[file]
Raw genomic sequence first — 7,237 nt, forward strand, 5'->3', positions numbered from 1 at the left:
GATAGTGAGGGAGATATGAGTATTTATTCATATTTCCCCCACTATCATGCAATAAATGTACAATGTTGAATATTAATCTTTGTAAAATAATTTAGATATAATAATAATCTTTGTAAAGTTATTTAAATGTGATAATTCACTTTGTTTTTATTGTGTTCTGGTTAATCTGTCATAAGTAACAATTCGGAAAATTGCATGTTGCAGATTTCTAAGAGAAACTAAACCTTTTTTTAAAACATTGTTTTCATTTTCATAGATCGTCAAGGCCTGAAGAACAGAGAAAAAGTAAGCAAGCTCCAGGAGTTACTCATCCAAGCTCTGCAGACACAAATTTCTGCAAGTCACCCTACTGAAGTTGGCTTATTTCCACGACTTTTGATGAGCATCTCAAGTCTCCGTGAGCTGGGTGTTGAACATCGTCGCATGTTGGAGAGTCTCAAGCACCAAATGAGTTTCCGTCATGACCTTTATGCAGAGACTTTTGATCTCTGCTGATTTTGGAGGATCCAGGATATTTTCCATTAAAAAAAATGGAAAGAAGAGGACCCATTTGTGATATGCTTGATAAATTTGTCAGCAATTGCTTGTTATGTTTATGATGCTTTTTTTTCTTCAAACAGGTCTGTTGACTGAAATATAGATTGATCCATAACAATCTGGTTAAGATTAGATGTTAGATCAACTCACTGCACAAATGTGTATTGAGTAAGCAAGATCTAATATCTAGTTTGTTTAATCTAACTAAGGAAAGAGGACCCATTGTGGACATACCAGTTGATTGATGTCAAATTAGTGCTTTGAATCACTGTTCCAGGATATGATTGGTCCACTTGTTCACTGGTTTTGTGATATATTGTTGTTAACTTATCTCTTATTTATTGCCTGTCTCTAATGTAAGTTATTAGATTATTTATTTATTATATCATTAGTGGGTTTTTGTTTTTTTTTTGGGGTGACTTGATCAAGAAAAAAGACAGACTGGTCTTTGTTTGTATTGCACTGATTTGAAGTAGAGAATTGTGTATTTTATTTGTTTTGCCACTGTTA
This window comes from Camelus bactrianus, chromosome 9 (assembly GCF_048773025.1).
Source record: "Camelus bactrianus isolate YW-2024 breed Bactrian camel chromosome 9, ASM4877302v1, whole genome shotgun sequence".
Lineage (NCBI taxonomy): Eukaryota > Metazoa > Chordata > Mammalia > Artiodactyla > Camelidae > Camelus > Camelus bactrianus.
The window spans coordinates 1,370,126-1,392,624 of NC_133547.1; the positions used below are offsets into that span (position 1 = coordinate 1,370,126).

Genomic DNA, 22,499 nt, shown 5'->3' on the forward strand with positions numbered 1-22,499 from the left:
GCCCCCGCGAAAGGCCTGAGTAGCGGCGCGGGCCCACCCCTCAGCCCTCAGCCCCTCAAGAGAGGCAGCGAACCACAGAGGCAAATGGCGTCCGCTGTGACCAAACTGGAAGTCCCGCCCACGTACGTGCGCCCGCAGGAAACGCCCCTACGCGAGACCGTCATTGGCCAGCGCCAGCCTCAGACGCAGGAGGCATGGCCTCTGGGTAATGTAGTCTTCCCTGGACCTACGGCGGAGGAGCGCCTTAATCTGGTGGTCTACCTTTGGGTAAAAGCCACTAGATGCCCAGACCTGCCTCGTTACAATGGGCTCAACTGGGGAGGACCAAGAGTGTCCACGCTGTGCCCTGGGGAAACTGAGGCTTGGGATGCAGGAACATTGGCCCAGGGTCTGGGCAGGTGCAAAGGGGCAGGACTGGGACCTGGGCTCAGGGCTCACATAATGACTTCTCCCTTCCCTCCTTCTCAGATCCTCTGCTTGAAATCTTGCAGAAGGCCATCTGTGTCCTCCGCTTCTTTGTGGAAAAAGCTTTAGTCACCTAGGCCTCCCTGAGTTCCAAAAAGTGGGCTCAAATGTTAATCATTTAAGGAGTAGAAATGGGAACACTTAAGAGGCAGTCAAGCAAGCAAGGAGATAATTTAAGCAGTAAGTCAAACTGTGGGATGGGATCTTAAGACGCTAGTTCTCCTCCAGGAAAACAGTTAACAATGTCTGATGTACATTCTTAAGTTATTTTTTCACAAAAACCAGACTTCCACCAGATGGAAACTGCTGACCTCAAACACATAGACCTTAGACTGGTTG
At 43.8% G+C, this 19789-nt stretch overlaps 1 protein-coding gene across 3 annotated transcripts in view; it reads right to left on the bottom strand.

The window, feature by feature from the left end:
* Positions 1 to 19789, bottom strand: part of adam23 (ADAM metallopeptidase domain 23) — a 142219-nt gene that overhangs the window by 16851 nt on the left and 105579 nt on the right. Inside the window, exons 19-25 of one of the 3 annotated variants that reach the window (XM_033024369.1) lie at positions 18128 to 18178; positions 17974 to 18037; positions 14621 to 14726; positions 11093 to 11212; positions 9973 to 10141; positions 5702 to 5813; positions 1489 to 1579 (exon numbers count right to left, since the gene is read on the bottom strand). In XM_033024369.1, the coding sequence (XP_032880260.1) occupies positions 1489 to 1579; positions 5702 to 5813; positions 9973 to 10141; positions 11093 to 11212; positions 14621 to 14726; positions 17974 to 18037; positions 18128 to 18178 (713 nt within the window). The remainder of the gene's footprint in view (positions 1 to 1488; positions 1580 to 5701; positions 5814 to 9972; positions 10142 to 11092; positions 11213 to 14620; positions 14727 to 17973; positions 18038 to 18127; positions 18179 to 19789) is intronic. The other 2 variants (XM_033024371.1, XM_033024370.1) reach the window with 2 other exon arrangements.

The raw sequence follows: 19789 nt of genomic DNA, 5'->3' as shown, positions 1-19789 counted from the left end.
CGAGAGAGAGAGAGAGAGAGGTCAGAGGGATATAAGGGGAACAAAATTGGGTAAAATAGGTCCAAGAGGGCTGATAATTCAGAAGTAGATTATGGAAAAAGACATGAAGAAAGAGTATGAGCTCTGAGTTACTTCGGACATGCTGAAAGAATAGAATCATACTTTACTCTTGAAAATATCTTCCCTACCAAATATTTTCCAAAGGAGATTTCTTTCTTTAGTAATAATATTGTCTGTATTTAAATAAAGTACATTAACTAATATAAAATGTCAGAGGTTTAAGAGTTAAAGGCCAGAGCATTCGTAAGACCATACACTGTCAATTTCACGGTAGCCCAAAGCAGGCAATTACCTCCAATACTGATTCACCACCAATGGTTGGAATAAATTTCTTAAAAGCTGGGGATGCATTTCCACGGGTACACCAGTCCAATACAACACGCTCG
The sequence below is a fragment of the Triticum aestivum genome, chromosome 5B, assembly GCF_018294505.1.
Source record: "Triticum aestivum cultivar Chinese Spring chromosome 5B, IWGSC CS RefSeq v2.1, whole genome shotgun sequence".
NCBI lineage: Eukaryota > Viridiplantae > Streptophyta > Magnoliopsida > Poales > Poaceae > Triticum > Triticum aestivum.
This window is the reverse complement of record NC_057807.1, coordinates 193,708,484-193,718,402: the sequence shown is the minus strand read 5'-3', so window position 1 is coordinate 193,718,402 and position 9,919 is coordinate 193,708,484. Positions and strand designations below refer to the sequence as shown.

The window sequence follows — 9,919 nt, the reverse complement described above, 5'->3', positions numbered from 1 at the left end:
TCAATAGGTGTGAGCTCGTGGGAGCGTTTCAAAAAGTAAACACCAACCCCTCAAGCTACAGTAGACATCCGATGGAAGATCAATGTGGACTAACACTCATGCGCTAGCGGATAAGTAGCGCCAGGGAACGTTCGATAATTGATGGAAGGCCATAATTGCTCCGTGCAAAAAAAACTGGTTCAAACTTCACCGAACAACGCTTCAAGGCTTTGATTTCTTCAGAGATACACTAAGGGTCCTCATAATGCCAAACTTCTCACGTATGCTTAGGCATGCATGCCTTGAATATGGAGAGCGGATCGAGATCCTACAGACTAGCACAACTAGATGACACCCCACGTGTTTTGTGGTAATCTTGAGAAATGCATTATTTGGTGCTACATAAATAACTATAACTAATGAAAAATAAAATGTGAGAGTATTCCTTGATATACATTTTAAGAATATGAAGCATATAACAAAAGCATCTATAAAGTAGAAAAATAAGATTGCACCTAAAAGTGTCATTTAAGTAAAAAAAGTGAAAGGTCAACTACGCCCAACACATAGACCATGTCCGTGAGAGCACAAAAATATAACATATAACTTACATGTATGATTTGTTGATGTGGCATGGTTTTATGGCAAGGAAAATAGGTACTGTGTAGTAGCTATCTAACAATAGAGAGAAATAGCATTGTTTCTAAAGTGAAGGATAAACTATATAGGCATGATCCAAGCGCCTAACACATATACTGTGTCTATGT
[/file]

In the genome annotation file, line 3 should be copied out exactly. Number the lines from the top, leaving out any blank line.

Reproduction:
This window comes from Camelus bactrianus, chromosome 9 (assembly GCF_048773025.1).